So how do you become a good vegetarian? First off lets assume that you love your veggies or if not you had better learn to love them as its going to comprise the bulk of your diet – ideally at least 3 to 4 cups of vegetables a day. Then we need to add some protein sources, eggs, cheese, tofu and legumes are all good options. The egg is in fact the perfect source of protein against which all others are measured. Cheese and dairy foods are great if you can tolerate them, as many adults become lactose intolerant as they age and lactase levels decline. In which case yoghurt may be a better option as the fermentation breaks down the lactose.

Indian vegetable curry with spinach, cauliflower and potatoNext its really about seeking inspiration from cultures that have a wide range of vegetarian foods – Indian curries are a great source of variety and flavour. One of my favourite simple curries – potato, pea and cauliflower I found one day as I was googling recipes with only three ingredients to cook at Taste and its now a firm favourite. Another version of a simple potato curry I found in Stephanie Alexander’s cookbook and then modified to reduce the number of ingredients – if you like it spicy double the curry paste!.

One tablespoon curry paste,
1 tsp each cumin, mustard, ginger and garlic
One onion
2 potatoes
1 piece sweet potato or pumpkin or 2 carrots
2 red capsicum
1 eggplant
2 zucchini
1 can chopped tomatoes
1 can coconut milk
Add a little oil to the pan and a chopped onion plus the spices. Fry the onion in the spices. Add two potatoes, a quarter pumpkin, two red capsicum (scrub potatoes, don’t peel – less work and better for you). Cut all the vegetables about the same size – for instance, in quarters.

Chop and slice salted eggplant and two zucchini. (Before you use eggplant – slice it, pour salt on it and then after 10 minutes scrape it off). Cut into cubes and then stir this through, add a can of chopped tomatoes, cover for 20 minutes, cook on low heat. Check that the potatoes are getting soft. Add a small can of coconut milk and simmer for a further 5 mins before serving.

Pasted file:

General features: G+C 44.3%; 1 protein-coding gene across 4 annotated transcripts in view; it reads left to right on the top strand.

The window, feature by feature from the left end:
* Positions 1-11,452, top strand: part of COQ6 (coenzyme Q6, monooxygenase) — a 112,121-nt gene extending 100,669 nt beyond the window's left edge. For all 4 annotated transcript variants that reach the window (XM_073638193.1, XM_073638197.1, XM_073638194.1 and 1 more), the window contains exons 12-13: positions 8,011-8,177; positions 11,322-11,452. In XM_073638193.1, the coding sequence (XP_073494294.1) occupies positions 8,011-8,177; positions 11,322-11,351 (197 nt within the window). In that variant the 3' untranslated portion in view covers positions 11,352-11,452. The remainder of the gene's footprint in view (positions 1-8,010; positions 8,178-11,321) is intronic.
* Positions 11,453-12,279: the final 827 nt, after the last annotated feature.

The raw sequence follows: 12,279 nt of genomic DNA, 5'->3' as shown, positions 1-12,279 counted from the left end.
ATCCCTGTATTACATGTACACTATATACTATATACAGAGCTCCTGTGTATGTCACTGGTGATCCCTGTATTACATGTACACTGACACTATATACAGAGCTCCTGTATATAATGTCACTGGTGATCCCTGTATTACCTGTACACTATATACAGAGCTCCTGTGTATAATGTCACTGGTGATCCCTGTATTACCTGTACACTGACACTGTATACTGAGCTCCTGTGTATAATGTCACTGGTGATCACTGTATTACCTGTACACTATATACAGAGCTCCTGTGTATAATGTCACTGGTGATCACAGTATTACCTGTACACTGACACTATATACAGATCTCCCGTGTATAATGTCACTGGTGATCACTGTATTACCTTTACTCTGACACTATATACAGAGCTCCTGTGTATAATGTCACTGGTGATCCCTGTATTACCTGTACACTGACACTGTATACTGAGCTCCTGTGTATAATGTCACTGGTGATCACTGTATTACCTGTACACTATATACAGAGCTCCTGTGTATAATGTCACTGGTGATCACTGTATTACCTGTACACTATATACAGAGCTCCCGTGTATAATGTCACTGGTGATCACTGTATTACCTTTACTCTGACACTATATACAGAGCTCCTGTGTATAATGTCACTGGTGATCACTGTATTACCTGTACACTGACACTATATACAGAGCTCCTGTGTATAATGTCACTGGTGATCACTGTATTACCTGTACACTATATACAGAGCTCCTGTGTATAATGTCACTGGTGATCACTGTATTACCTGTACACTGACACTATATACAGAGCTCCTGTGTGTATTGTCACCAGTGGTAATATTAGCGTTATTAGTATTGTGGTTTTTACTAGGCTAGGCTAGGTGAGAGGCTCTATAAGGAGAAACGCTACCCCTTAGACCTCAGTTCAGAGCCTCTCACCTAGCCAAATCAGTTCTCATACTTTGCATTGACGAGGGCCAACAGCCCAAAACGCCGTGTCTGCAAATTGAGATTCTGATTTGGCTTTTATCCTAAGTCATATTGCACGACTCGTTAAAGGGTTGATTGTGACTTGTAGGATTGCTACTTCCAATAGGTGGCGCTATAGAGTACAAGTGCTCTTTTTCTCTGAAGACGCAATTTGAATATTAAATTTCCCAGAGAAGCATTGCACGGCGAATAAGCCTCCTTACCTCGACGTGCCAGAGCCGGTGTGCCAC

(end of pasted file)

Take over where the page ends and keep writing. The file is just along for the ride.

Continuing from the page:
Variations: add a bunch of spinach (chopped) or Chinese cabbage a few minutes before its finished cooking.Leftovers will make another meal with a tin of legumes or chickpeas added for some variety.

Whilst many people think of humuus as a good option to add to a vegetarian meal realistically most beans lend themselves to being cooked, pureed and flavoured with lemon, garlic and herbs. Try a cannellini bean dip for example.

Another option with vegetarian food is to look at Mexican recipes for inspiration – a recent addition to my repetoire was Mexican rice and beans. Basically saute an onion in olive oil , add 1 cup of rice to the brown and warm it through and then add a can of black beans , a crushed clove of garlic and two cups of stock. Cook through and serve. Makes a good filling for tacos or fajita’s, specially if you add some guacamole for a source of good fats and a flavour some topping!

Risotto with some type of legume like pea or mushroom also can create easy options. think about asparagus and pea risotto for example or spring vegetables. Use leeks rather than onions as your base to create a creamier taste.

Soups and noodle dishes can also add variety and inspiration – think about Malaysian laska with tofu for example or pad thai noodles.

Still struggling to find options? Christine Pope is an experienced nutritionist and can help you create nutritious vegetarian or other menu’s. Appointments are available on Tuesday or Wednesday on 8084 0081.